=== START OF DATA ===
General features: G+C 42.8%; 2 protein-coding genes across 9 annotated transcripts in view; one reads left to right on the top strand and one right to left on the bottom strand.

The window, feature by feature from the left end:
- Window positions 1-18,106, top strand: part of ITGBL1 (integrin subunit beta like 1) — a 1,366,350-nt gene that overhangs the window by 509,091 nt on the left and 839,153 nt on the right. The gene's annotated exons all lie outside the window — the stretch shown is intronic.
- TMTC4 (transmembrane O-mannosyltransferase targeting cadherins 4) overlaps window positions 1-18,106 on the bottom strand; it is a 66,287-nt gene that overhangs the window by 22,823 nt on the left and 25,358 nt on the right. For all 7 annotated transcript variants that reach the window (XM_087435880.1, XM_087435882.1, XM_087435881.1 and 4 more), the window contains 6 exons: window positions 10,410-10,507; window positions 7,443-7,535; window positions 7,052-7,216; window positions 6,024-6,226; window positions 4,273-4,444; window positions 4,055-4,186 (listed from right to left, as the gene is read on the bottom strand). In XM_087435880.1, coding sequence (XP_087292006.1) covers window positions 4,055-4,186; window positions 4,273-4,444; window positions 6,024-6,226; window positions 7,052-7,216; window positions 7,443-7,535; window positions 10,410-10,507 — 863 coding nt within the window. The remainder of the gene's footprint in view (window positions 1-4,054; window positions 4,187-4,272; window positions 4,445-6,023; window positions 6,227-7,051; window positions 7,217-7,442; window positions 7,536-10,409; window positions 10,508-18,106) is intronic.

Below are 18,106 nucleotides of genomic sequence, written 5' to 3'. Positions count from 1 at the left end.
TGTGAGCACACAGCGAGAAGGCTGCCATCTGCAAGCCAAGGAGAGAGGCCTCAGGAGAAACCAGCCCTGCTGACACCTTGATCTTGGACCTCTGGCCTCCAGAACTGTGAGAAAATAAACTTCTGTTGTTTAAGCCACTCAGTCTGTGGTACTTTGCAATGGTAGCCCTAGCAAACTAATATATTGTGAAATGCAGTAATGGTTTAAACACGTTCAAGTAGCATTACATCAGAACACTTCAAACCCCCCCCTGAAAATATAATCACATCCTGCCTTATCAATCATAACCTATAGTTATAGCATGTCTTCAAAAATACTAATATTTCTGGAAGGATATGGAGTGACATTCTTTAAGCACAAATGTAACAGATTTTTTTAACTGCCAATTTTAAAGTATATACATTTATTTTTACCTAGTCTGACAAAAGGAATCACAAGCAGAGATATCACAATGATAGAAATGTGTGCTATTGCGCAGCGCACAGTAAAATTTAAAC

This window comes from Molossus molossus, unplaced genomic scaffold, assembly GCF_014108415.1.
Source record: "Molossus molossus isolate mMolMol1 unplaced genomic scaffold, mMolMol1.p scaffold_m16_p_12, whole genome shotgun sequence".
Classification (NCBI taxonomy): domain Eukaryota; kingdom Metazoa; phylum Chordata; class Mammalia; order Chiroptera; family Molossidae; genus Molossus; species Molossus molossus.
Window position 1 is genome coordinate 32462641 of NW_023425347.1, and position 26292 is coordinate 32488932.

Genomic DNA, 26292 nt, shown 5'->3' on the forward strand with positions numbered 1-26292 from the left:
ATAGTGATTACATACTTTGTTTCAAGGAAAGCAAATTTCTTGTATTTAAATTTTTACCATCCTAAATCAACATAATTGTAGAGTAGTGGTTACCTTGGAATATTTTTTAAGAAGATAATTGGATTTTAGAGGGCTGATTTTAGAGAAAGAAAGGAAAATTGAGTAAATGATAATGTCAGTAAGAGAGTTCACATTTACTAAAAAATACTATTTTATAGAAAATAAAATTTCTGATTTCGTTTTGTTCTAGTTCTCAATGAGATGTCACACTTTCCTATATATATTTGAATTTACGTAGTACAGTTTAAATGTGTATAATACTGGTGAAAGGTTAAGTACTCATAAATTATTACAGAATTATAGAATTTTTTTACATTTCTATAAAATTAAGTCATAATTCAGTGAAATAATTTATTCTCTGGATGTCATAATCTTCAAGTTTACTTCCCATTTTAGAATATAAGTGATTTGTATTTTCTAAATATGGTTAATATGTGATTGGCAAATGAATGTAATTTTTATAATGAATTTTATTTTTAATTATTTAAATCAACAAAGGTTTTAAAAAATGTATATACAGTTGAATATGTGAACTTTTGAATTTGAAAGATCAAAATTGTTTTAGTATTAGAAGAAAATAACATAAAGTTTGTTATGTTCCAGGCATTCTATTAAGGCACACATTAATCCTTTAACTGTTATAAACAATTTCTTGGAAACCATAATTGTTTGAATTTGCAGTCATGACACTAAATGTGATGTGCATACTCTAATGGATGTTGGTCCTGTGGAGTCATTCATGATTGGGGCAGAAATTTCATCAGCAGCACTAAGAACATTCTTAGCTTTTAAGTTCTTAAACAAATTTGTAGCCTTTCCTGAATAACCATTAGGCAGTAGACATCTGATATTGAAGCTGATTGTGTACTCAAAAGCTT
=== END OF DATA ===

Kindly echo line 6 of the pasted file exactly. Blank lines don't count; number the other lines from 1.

TGTGAGCACACAGCGAGAAGGCTGCCATCTGCAAGCCAAGGAGAGAGGCCTCAGGAGAAACCAGCCCTGCTGACACCTTGATCTTGGACCTCTGGCCTCCAGAACTGTGAGAAAATAAACTTCTGTTGTTTAAGCCACTCAGTCTGTGGTACTTTGCAATGGTAGCCCTAGCAAACTAATATATTGTGAAATGCAGTAATGGTTTAAACACGTTCAAGTAGCATTACATCAGAACACTTCAAACCCCCCCCTGAAAATATAATCACATCCTGCCTTATCAATCATAACCTATAGTTATAGCATGTCTTCAAAAATACTAATATTTCTGGAAGGATATGGAGTGACATTCTTTAAGCACAAATGTAACAGATTTTTTTAACTGCCAATTTTAAAGTATATACATTTATTTTTACCTAGTCTGACAAAAGGAATCACAAGCAGAGATATCACAATGATAGAAATGTGTGCTATTGCGCAGCGCACAGTAAAATTTAAAC